By the time the Staple Singers released their TURNING POINT opus in 1984, they already had three decades under their belts as one of Gospel’s, blues’, soul’s and funk’s most versatile family units. They brought the best tradition of the church to their music, testifying on hits like “Respect Yourself” and “I’ll Take You There,” though many in the Gospel world never forgave them for giving in to the temptations of secular music. The church’s loss was popular music’s gain, but even singing Delta blues through Southern soul, and even funk with a reggae lilt, they could never shake off the convictions of their faith.
The Staple Singers story actually dates back to 1915, when Roebuck ‘Pops’ Staples was born in Mississippi. As a teenager, he played the blues, but with his strict Christian upbringing he was drawn to the church and Gospel, and by the time he moved to Chicago in the late‘40s he was married with three children: Cleotha, Pervis, and Mavis, whose rich earthy vocals would become the lead of the Staple Singers family collective.
After several well received local hits for smaller independent labels, they pact with Vee-Jay in 1955, and enlisted another family member in youngest daughter Yvonne, hitting straight out-the-trap with “Uncloudy Day.” After albums for Riverside (mainly Gospel and folk based), and then Epic, they signed with Memphis’ Stax Records in 1968, with their music reflecting the changing times in America.
Like Marvin Gaye, Stevie Wonder, and Curtis Mayfield, they too embraced the civil rights movement, anti-Vietnam protests, and struggling socio-economic climate in their music. The musical landscape in America was changing just as quickly as the political and economical map, at the time, and the spiritual messages in their songs hit home at radio, in particular, becoming a powerfully uplifting force on black radio in the South.
Following Stax’s bankruptcy in 1975, they finally enjoyed the fruits of their labour with the Curtis Mayfield composition and production “Let’s Do It Again” (via Curtom and the movie soundtrack of the same name), giving the group their second pop crossover number one--“I’ll Take You There,” their first. But the union was short-lived, and with the rise of disco, so the group’s success started to wane, and albums for Warner Brothers and 20th Century Fox failed to reap their investment.
After a self-imposed hiatus, the Staple Singers signed with Private I Records in 1984. The CBS distributed label was already revitalizing the careers of the Chi-Lites, the Dells, and Bonnie Pointer--owned by well-connected industry heavyweight Joe ‘Hitman’ Isgroe, who had earlier made a name for himself at Roulette, Decca, and Motown. Isgroe’s chequered path and underworld mob connections would later catch up with him, and spelled the end of the short-lived, yet relatively successful label. Its legacy includes two albums by the family collective, with the expanded version of TURNING POINT, the focus of an excellent SoulMusic.com reissue series. “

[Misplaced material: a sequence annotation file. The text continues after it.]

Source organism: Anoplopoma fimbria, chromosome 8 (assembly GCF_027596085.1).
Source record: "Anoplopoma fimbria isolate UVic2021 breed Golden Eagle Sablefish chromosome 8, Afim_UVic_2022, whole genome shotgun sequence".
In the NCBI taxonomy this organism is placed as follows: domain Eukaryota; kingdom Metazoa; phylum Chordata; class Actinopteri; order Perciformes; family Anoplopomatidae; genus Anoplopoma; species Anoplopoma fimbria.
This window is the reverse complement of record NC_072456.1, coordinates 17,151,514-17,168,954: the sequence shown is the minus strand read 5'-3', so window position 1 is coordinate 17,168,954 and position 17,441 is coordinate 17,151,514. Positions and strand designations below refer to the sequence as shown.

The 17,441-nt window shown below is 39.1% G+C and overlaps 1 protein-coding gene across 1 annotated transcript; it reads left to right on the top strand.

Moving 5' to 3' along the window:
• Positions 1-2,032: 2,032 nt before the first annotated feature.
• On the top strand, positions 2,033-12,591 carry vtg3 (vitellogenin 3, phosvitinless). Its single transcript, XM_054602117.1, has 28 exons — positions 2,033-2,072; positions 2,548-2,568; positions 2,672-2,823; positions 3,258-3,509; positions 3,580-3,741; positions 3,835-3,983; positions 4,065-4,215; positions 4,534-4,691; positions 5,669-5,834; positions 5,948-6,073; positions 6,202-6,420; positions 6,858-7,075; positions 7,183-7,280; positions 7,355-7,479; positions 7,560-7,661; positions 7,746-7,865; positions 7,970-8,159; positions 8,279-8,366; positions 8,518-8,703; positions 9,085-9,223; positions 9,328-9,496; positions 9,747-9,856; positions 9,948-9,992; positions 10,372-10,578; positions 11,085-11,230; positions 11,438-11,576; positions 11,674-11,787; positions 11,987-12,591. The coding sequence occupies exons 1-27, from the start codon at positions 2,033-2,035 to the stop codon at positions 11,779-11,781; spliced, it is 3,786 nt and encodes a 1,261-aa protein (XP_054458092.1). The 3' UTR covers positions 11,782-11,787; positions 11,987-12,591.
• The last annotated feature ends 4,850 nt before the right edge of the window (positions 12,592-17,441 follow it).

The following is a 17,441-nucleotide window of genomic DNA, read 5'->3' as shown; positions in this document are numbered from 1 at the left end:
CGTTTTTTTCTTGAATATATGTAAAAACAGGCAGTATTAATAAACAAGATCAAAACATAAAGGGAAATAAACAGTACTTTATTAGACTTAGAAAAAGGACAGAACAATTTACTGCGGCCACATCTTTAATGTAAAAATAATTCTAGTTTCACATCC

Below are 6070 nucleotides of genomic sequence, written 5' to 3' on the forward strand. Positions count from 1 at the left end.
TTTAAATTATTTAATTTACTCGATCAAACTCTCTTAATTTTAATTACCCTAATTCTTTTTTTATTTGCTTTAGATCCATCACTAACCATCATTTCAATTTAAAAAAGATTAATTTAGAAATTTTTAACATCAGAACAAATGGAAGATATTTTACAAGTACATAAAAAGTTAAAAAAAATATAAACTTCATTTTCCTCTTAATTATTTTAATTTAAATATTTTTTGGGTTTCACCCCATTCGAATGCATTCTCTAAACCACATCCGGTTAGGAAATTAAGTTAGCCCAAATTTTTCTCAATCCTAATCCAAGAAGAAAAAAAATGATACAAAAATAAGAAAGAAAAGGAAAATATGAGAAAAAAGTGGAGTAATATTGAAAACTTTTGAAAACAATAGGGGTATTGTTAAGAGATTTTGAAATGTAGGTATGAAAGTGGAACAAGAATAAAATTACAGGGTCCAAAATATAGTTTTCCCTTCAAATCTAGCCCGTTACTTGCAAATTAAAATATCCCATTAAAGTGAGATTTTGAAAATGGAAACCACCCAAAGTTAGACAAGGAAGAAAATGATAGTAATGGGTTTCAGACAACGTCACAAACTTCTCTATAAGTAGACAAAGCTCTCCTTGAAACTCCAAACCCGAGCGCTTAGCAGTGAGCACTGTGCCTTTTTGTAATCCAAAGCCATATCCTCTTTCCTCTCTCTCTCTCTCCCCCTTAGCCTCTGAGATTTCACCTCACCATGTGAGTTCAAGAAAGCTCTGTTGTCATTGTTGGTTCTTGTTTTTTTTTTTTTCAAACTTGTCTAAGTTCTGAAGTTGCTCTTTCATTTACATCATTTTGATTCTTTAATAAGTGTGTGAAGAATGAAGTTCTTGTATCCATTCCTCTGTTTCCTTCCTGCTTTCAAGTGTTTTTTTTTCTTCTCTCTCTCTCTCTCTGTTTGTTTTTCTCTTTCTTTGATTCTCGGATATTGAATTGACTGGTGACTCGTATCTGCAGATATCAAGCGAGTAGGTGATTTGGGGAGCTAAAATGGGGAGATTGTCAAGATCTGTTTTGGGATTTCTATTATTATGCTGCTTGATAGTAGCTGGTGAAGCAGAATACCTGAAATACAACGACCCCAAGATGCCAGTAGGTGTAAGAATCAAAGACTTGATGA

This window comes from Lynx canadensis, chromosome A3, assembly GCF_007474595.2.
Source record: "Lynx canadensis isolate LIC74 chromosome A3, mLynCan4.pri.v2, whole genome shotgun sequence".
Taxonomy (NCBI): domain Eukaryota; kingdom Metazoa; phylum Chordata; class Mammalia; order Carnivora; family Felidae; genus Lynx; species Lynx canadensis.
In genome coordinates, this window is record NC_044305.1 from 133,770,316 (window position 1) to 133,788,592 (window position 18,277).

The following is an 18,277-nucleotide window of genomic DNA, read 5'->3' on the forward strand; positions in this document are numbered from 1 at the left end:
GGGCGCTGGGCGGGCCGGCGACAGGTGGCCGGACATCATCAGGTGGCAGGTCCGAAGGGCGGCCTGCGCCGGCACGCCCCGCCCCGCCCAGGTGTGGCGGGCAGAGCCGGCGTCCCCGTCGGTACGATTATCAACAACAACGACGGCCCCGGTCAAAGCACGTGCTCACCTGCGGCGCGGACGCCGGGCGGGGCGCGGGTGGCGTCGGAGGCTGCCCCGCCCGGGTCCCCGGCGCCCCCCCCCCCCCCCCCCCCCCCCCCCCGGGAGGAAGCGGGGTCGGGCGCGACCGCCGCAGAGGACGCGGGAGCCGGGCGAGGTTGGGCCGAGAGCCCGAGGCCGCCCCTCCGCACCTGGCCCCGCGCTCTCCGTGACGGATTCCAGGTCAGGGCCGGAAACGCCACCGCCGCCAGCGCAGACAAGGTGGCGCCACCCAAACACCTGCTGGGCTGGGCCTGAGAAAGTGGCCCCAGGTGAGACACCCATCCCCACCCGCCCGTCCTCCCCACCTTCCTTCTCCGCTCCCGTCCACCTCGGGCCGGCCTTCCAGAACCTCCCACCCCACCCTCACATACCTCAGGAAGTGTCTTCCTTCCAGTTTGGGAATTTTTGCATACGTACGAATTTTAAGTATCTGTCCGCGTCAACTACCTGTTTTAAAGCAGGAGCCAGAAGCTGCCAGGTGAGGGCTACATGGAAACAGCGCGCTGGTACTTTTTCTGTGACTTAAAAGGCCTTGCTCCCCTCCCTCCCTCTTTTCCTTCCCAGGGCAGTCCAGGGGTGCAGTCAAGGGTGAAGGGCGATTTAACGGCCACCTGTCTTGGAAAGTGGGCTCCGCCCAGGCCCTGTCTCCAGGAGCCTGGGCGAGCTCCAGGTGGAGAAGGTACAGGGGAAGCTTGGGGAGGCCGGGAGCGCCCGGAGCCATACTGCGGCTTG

This Is Our Night” was a midtempo joint (or hot tempo, as it was widely referred to at the time), perfectly fitting into the sound that the likes of Jam & Lewis, Leon Sylvers, Kashif, and Paul Laurence were helping define on the R&B landscape in 1980s America. It would also hit the top 50 of the Billboard R&B chart in the process.
But it was the album’s lead single, “Slippery People,” (a cover of the Talking Heads transatlantic smash a year earlier) that would give the group a brief return to spotlight, and prove the catalyst for the album’s success. The synth and electro drum-driven production made it a highly infectious club hit, while Mavis’ warmer vocal delivery was altogether more appealing than that of David Byrne a year earlier (ironically Byrne played guitar on the Staples’ version). The lyrically thought provoking “H-A-T-E (Don’t Live Here Anymore),” sung by Pops, would became the album’s third R&B top 50 single.
The balance of the album truly shone on Mavis’ amazing vocal dexterity--her terrific account for peace and unity on “Bridges Instead Of Walls,” and “On My Own Again,” neatly dovetailed into Patti LaBelle’s “On My Own,” showing soulful unity despite breakups. With the addition of the extended and instrumental versions of “Slippery People,” and the single versions of several of the album’s issued 45s, this expanded edition is a worthy addition to the quartet’s discography, and goes some way to seeing them inducted into Rock And Roll Hall of Fame in 1999.
6/10 (Lewis Dene)
About the Writer
Lewis Dene has been involved in the many facets of music business for over 20 years. As a music journalist he has previously written for Blues & Soul, Record Collector, Music Week and the BBC, in the process compiling and/or writing liner notes for over 200 CDs (including a number for SoulMusic Records). Lewis currently consults for Kings Of Spins and is a resident DJ for Hed Kandi in America.